Don’t use your car as a kennel
As the mercury rises across Australia, pet owners are being reminded not to leave their dogs in vehicles. The Australian Veterinary Association advises how dangerous this is.
The temperature inside stationary vehicles can quickly exceed outside temperatures – even with the windows opened a little – with devastating results.
Hyperthermia, which is the elevation of a dog’s core body temperature, is a serious welfare issue. While your four-legged friend might be giving you those puppy eyes for a ride to the mall, putting their health first is paramount.
WHAT DOES HYPERTHERMIA DO?
Signs of hyperthermia and other heat-related illnesses include excessive panting, breathing problems, lethargy, collapse, and even unconsciousness. It can result in brain damage and death.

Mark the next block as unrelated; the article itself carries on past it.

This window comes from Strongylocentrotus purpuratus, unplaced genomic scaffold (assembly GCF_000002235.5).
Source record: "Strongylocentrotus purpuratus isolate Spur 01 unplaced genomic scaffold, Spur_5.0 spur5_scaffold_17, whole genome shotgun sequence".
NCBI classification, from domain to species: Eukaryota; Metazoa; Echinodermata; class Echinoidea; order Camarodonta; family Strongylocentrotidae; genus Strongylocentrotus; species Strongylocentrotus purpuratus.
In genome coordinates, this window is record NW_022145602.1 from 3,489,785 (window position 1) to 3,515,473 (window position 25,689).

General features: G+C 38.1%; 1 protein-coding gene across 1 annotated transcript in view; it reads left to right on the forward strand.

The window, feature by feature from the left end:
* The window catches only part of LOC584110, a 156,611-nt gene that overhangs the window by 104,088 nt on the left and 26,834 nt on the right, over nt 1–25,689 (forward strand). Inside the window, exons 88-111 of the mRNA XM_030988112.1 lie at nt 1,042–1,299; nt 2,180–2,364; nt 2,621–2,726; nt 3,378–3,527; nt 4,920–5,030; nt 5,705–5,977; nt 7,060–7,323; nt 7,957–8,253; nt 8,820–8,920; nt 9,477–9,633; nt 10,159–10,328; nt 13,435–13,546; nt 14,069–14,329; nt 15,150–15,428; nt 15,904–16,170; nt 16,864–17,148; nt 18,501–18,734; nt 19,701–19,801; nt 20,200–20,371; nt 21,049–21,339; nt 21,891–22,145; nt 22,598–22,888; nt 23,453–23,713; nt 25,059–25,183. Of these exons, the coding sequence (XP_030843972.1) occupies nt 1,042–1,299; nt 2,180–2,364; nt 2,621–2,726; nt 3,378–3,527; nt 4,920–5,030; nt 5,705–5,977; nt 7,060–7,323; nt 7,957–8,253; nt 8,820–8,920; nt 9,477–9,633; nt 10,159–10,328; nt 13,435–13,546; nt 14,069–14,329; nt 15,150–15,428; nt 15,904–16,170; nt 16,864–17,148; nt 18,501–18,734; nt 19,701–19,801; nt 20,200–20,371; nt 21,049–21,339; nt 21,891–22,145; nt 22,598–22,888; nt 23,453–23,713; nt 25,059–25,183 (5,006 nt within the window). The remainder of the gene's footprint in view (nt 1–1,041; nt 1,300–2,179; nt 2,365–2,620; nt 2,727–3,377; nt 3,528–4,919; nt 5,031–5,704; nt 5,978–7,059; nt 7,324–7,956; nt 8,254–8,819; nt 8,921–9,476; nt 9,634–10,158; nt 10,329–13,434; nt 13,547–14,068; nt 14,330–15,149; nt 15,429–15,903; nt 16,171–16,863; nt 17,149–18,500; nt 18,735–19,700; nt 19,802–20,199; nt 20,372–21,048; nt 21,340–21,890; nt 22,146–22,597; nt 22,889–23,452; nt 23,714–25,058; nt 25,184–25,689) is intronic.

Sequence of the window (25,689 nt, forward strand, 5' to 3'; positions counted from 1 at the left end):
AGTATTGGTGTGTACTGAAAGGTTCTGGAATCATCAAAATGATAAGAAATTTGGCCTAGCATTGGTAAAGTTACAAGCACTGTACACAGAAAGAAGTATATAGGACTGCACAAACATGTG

Unlike humans, dogs cannot sweat to cool off – as the heat increases, bodily functions start to break down. The dog’s heart starts to fail – causing its blood pressure to drop, kidney failure, lack of oxygen in the brain, and internal bleeding. Its body goes into shock. At this point, even if you can save the dog's life, it's likely to have suffered brain damage. If you see a dog in distress in a car on a hot day, phone the police, who will advise you what to do. Early intervention is crucial.